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Ottawa ‘working very hard’ to meet refugee target

Immigration Minister John McCallum addresses criticism over promise to welcome 10,000 refugees by end of the year


 

TORONTO — Ottawa is “working very hard” to meet its target of welcoming 10,000 Syrian refugees to Canada by the end of the year, Immigration Minister John McCallum said Monday as he tried to rally the business community around the resettlement effort.

The government has pledged to resettle 25,000 refugees in the country by the end of February, but with less than 1,000 Syrians arriving in Canada since the Liberals took power in early November, some are questioning that objective.

McCallum, however, said he was optimistic.

“We are still working very hard to achieve that 10,000 by the end of the year, as well as 25,000 by the end of February,” he said, following a meeting with business leaders in Toronto.

McCallum said a Royal Jordanian Airlines flight carrying just over 200 Syrian refugees was expected to land in Toronto on Tuesday.

It will be the third government-organized flight bringing refugees to the country — the first flight carrying 163 Syrian refugees landed in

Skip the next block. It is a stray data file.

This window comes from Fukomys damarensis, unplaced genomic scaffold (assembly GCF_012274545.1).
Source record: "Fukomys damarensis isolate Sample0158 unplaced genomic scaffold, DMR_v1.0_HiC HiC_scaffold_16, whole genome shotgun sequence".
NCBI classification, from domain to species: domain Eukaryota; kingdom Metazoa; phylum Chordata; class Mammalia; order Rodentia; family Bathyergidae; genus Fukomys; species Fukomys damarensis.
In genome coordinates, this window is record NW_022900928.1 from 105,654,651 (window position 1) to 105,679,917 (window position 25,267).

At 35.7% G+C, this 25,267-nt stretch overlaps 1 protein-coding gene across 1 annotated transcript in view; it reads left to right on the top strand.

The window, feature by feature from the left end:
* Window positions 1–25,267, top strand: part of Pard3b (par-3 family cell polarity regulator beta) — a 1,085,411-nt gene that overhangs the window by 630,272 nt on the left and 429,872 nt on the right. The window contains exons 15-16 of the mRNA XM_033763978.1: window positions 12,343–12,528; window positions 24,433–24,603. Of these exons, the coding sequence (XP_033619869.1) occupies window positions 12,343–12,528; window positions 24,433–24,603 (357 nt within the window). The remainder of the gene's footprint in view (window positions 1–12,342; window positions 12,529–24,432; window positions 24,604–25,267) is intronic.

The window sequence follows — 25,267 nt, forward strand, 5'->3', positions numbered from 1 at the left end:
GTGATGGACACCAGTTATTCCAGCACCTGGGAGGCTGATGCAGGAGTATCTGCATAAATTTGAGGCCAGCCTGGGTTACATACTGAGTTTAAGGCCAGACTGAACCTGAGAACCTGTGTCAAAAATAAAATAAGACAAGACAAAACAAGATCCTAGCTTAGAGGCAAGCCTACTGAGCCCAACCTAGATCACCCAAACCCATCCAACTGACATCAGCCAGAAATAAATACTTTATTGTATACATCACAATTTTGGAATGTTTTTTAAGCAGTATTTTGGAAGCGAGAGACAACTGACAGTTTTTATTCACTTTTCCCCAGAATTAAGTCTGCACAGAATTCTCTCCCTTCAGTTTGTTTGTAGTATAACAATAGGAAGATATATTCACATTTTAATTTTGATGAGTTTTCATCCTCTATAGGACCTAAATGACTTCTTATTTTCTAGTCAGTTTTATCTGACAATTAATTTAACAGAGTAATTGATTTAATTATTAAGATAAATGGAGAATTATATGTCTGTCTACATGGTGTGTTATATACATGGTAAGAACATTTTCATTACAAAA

Toronto last Thursday, while the second touched down in Montreal on Saturday with 161 on board.

“In coming days there will be many, many more flights,” McCallum said. “So yes, we are still working very hard to achieve our objectives.”

The majority of refugees who have arrived in Canada so far have been privately sponsored by family, friends, individuals or groups who will provide financial and emotional support to the newcomers for typically one year.

McCallum said, however, that larger numbers of
government-assisted refugees are expected to start arriving in the
coming days. Those refugees are referred to Canada for resettlement
by the United Nations Refugee Agency or similar organizations, and
have their initial needs supported by the government for up to one
year.


McCallum also said Canadian immigration agents are moving swiftly through the screening process for the refugees because they are setting aside any cases that raise suspicions and moving onto the next file.

“If we put the suspicious-sounding cases to the side and proceed with cases that do not appear suspicious then I think that would speed up the process significantly,” he said. “There are literally millions of refugees there, so there are many from whom we can chose from.”

McCallum made his comments after announcing a target of $50 million to be raised by the Canadian business community in support of Syrian refugees.

“It’s an aggressive target, but I think it’s a realistic target,” he said.

McCallum also announced a housing fund which will operate under the Community Foundations of Canada, which will be kick started by a donation of $5 million by Canadian National Railway Co which was announced last week.

More than 4 million Syrians have fled their country since conflict erupted there in 2011.


 
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